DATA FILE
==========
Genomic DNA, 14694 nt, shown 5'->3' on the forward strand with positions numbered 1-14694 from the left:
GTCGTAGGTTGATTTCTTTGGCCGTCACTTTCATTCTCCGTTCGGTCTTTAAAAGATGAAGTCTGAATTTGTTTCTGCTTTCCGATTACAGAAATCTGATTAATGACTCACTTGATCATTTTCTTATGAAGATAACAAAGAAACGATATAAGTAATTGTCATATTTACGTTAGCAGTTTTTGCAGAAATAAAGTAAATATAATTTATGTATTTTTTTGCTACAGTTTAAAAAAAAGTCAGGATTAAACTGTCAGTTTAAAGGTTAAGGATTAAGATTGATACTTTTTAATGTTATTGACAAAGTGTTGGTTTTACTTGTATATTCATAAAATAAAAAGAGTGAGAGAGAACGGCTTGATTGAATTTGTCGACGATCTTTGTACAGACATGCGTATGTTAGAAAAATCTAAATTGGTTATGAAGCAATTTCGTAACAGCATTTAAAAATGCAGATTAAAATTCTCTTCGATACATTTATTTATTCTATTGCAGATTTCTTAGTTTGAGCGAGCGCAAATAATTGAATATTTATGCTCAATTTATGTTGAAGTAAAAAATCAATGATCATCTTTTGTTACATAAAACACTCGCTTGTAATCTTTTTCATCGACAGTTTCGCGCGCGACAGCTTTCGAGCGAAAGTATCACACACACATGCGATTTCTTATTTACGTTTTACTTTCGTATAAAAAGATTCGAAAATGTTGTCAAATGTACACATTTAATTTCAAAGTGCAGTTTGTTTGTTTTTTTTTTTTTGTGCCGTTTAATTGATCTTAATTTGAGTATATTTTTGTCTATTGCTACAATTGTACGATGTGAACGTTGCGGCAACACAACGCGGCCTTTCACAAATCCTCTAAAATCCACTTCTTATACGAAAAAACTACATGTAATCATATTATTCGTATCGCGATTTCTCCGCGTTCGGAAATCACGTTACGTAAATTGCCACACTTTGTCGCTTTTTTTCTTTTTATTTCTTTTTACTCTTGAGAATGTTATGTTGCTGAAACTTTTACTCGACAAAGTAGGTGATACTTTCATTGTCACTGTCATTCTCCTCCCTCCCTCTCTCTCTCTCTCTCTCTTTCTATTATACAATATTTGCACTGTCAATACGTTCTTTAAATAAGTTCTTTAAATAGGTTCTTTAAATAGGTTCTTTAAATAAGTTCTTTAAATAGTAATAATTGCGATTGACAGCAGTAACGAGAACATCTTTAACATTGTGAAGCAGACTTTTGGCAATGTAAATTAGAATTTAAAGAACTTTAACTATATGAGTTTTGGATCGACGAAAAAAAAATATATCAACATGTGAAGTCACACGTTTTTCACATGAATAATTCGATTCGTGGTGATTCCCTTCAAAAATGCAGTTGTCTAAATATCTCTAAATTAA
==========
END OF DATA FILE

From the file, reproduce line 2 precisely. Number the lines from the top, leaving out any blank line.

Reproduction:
GTCGTAGGTTGATTTCTTTGGCCGTCACTTTCATTCTCCGTTCGGTCTTTAAAAGATGAAGTCTGAATTTGTTTCTGCTTTCCGATTACAGAAATCTGATTAATGACTCACTTGATCATTTTCTTATGAAGATAACAAAGAAACGATATAAGTAATTGTCATATTTACGTTAGCAGTTTTTGCAGAAATAAAGTAAATATAATTTATGTATTTTTTTGCTACAGTTTAAAAAAAAGTCAGGATTAAACTGTCAGTTTAAAGGTTAAGGATTAAGATTGATACTTTTTAATGTTATTGACAAAGTGTTGGTTTTACTTGTATATTCATAAAATAAAAAGAGTGAGAGAGAACGGCTTGATTGAATTTGTCGACGATCTTTGTACAGACATGCGTATGTTAGAAAAATCTAAATTGGTTATGAAGCAATTTCGTAACAGCATTTAAAAATGCAGATTAAAATTCTCTTCGATACATTTATTTATTCTATTGCAGATTTCTTAGTTTGAGCGAGCGCAAATAATTGAATATTTATGCTCAATTTATGTTGAAGTAAAAAATCAATGATCATCTTTTGTTACATAAAACACTCGCTTGTAATCTTTTTCATCGACAGTTTCGCGCGCGACAGCTTTCGAGCGAAAGTATCACACACACATGCGATTTCTTATTTACGTTTTACTTTCGTATAAAAAGATTCGAAAATGTTGTCAAATGTACACATTTAATTTCAAAGTGCAGTTTGTTTGTTTTTTTTTTTTTGTGCCGTTTAATTGATCTTAATTTGAGTATATTTTTGTCTATTGCTACAATTGTACGATGTGAACGTTGCGGCAACACAACGCGGCCTTTCACAAATCCTCTAAAATCCACTTCTTATACGAAAAAACTACATGTAATCATATTATTCGTATCGCGATTTCTCCGCGTTCGGAAATCACGTTACGTAAATTGCCACACTTTGTCGCTTTTTTTCTTTTTATTTCTTTTTACTCTTGAGAATGTTATGTTGCTGAAACTTTTACTCGACAAAGTAGGTGATACTTTCATTGTCACTGTCATTCTCCTCCCTCCCTCTCTCTCTCTCTCTCTCTTTCTATTATACAATATTTGCACTGTCAATACGTTCTTTAAATAAGTTCTTTAAATAGGTTCTTTAAATAGGTTCTTTAAATAAGTTCTTTAAATAGTAATAATTGCGATTGACAGCAGTAACGAGAACATCTTTAACATTGTGAAGCAGACTTTTGGCAATGTAAATTAGAATTTAAAGAACTTTAACTATATGAGTTTTGGATCGACGAAAAAAAAATATATCAACATGTGAAGTCACACGTTTTTCACATGAATAATTCGATTCGTGGTGATTCCCTTCAAAAATGCAGTTGTCTAAATATCTCTAAATTAA